"The more money your collectible is worth, or, if it’s desirable among certain collectors, you will more likely benefit from putting it in front of the national audience that eBay can deliver," Kueber says. Plus, you can research previous sales to find what an item is going for, which helps you set a price.
Note: Before you can sell on eBay, you have to set up an account and link it to a method of payment for seller fees. You also need to get acquainted with the rules on what you can and cannot sell. eBay covers this in their brief primer on setting up a seller account.
Craft your listing carefully: Prioritize headlines, photos and pricing.
Think in keywords when it comes to your headline.
All experts agree: In order to sell, you have to think like a buyer. "Keywords are very important if you want to be found, so be sure to use as many words in your title and description as you can," Swisher says. "Try to think like a person who is searching for your item would think." This is true for both Craigslist and eBay.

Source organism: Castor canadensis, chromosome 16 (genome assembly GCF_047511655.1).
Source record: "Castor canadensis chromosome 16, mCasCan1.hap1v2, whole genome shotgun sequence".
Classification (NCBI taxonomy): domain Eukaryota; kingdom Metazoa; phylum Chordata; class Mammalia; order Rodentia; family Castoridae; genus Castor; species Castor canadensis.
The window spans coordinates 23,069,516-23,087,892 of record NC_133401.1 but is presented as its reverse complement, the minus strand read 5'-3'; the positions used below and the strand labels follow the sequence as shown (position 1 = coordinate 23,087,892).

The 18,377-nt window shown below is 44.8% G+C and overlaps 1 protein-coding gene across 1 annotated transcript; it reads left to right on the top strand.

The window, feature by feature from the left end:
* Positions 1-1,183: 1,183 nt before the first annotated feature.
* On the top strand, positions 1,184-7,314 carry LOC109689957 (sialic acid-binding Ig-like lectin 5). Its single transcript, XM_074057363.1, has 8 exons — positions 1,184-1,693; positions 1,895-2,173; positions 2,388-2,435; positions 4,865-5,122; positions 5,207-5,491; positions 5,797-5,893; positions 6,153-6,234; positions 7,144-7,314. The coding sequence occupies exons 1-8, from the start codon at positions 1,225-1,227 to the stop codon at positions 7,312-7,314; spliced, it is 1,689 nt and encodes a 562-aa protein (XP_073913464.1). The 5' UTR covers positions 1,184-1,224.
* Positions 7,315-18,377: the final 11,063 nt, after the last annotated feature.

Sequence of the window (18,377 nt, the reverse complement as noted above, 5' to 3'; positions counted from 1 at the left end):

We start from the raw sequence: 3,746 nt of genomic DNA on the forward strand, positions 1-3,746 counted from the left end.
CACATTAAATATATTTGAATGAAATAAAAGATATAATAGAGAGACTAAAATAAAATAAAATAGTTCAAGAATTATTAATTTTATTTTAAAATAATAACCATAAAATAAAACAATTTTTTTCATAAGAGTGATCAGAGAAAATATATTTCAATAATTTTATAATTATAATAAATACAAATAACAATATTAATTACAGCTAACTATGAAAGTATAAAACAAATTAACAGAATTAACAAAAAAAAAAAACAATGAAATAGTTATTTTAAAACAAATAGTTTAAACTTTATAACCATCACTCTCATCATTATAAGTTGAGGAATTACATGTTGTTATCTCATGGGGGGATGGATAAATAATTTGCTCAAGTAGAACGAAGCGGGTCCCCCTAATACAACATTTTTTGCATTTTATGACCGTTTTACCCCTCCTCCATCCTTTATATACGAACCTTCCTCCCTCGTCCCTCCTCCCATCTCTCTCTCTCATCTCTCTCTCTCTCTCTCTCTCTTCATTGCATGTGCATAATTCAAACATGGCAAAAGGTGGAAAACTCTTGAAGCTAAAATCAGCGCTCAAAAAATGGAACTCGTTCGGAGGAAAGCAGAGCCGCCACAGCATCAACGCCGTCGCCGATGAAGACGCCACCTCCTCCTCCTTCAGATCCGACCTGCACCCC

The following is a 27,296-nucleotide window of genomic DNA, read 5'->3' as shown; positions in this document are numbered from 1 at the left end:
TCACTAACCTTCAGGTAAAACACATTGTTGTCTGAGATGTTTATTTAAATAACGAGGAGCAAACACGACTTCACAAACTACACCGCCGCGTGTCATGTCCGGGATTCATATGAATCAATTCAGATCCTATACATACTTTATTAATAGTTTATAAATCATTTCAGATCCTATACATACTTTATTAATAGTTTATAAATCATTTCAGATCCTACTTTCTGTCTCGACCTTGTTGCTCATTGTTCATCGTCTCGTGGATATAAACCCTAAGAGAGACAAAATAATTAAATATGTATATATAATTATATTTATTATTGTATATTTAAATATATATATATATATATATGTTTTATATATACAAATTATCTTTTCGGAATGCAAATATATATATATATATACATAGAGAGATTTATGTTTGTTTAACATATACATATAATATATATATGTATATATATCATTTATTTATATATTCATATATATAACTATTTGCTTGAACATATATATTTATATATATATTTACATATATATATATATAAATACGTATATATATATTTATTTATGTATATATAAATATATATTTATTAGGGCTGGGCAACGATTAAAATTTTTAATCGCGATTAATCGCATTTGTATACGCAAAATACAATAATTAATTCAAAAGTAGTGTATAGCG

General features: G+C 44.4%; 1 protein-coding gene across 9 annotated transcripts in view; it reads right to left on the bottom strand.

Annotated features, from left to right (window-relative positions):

Always include clear, well-lit photos.
You'd be surprised at how many listings use blurry, dark or otherwise inscrutable photos. On Craigslist, many list their item without a photo, which dissuades many would-be buyers. So, don't be these people. Instead, take time to take clear, well-lit photos of your items. Lifehacker has a great guide on taking better photos for selling things online.
Set a realistic price.
"It can be hard to detach from your perceived value of something," Barnes says. "Craigslist is full of oak dining sets from 1980 whose worth has apparently not depreciated at all." To get over this, look up comparable items that were listed.
Same goes for eBay. Mitzi adds, "Just go under the 'Advanced' tab next to the search bar and enter your search there, and click the 'Show sold listings' box."
Here are the other ways to help get buyers interested.
Pack as much info as possible in the description
Be upfront about condition. Barnes reminds potential sellers in either marketplace to always include measurements.
Know your shipping costs, if using eBay.
It's not just anticipating the shipping costs, but remember that you'll also need proper packaging. Keep these costs in mind so you don't unknowingly undercharge for shipping.